A Freelancers Guide to Doing Taxes

In an era of corporate downsizing and economic uncertainty, freelancing is on the rise. Many companies are hiring freelancers to do work once done in-house. Businesses benefit by not having to pay employee-related expenses (such as health insurance and workman’s comp), and freelancers’ benefit from having the freedom to set their own schedule and work when they want. Home Office

The freelancing lifestyle brings one very significant change that can take some getting used to; taxes. As an employee, your tax withholdings are mostly taken care of for you. However as a freelancer, you are responsible to pay not only your income taxes, but your self-employment tax as well.

Here is a quick guide to help freelancers get a handle on the critical area of taxes:

Understand what you are responsible to pay: As mentioned earlier, you will need to pay both income and self-employment taxes. The amounts of each will vary depending on your net income and the tax bracket you are in. A good way to ensure you will have enough to make your tax payments is to have 30% of your gross income placed into a separate account for tax purposes only. After deductions, this should come pretty close to covering everything you owe, and in many cases you will have more than enough.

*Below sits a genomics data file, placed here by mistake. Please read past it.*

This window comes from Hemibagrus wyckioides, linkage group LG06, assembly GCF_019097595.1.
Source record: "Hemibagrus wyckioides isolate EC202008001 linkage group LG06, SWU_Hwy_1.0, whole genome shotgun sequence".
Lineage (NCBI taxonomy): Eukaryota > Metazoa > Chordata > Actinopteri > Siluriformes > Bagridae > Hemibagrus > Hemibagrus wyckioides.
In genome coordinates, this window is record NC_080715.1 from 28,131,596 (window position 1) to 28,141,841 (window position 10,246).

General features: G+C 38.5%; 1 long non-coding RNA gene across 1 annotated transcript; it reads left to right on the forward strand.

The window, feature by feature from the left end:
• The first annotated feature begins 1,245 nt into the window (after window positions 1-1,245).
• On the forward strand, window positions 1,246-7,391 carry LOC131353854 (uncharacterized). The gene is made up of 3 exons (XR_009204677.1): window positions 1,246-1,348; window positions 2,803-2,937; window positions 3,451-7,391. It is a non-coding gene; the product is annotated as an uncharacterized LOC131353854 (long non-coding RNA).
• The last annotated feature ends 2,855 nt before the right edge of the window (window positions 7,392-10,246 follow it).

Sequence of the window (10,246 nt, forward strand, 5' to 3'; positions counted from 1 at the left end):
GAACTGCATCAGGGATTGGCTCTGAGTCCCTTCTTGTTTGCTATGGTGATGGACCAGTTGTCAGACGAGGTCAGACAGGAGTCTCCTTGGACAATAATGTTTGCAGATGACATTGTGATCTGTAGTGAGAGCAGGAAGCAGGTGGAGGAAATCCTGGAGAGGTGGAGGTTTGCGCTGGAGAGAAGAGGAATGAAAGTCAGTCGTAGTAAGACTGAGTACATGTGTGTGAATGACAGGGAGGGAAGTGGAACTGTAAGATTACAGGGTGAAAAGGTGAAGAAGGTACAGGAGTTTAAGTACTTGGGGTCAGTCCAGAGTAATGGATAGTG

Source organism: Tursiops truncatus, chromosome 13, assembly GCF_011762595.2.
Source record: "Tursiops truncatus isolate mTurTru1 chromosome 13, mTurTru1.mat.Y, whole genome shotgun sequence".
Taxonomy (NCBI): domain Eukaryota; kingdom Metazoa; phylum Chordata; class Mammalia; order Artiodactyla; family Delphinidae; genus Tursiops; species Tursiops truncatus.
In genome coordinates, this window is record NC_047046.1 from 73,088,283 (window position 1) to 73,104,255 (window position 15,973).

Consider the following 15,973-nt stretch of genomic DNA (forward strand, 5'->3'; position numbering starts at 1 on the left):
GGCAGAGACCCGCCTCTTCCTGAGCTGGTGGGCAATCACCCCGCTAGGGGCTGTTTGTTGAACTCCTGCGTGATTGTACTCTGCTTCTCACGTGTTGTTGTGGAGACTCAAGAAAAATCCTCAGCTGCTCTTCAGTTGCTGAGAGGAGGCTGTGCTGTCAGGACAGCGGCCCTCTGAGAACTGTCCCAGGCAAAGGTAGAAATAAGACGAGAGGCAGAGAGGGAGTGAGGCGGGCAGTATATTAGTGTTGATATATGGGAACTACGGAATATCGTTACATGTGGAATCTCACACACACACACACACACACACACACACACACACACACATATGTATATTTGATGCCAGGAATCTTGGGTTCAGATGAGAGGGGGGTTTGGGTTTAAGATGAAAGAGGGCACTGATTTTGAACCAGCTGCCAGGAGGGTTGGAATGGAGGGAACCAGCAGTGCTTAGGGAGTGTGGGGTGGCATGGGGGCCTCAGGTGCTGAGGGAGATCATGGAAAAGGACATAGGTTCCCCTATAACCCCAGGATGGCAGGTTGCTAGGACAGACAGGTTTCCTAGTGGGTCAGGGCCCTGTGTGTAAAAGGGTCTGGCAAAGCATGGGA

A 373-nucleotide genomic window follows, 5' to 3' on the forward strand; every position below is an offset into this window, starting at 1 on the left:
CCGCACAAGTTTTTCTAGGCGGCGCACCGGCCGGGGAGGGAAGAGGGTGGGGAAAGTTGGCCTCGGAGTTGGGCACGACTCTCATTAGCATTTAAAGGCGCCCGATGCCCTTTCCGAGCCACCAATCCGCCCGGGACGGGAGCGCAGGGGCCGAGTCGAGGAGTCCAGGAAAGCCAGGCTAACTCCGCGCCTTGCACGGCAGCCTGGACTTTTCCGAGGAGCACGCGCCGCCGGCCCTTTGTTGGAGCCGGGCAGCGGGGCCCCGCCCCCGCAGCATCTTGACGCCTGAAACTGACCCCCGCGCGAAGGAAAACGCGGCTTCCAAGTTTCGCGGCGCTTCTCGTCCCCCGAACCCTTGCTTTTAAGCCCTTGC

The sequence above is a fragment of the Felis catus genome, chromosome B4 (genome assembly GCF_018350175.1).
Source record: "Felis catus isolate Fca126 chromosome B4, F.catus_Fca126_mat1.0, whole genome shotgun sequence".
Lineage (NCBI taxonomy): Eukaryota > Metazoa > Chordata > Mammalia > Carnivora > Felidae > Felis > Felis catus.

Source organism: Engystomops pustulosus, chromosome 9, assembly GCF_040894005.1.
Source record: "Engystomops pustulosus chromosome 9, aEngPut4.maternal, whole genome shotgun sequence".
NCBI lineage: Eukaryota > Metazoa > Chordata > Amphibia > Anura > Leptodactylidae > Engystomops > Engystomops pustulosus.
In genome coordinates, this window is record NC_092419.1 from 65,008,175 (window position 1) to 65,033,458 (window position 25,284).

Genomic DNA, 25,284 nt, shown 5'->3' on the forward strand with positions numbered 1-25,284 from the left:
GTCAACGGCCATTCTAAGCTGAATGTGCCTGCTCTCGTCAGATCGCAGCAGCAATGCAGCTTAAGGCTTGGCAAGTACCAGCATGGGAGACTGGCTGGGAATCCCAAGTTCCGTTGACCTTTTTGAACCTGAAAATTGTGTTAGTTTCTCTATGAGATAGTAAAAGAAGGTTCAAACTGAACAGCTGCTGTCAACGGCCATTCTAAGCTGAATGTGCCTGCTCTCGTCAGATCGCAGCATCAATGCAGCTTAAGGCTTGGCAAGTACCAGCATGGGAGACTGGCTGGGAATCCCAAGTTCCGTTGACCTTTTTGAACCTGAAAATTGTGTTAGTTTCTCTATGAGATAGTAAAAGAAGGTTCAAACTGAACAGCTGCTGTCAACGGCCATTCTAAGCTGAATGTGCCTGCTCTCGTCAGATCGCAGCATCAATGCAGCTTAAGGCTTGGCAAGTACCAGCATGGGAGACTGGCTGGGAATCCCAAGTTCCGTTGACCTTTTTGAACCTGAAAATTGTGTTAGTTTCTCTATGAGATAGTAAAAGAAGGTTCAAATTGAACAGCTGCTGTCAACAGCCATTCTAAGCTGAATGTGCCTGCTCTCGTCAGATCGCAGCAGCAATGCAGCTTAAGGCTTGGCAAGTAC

Understand what can be deducted: A whole host of deductions are available to reduce the tax burden for freelancers. Some examples include:

  • Home Office
  • Vehicle Mileage
  • Travel
  • Advertising/Marketing
  • Contract Labor
  • Supplies

Find out which of these and other related deductions apply to your situation, and keep detailed records in each area; preferably both on paper and backed up digitally. The more deductions you can find, the lower your net income will be, which will in turn reduce both your income and self-employment taxes.

Pay taxes quarterly: Once you have a good idea of what your taxes will be for the year, you should make quarterly payments to the IRS. The scheduled due dates are not exactly quarterly, so you will need to account for that when you divide each payment. Due dates are on the 15th of April, June, September and January.

Consider working with an accountant: An accounting firm may cost you some up front, but in the long run you will likely save time and money having an expert by your side to navigate you through the complex world of self-employment taxes. A professional accountant will know which deductions you qualify for and be able to help you set up a strong tracking system for timely tax payments and receipts.

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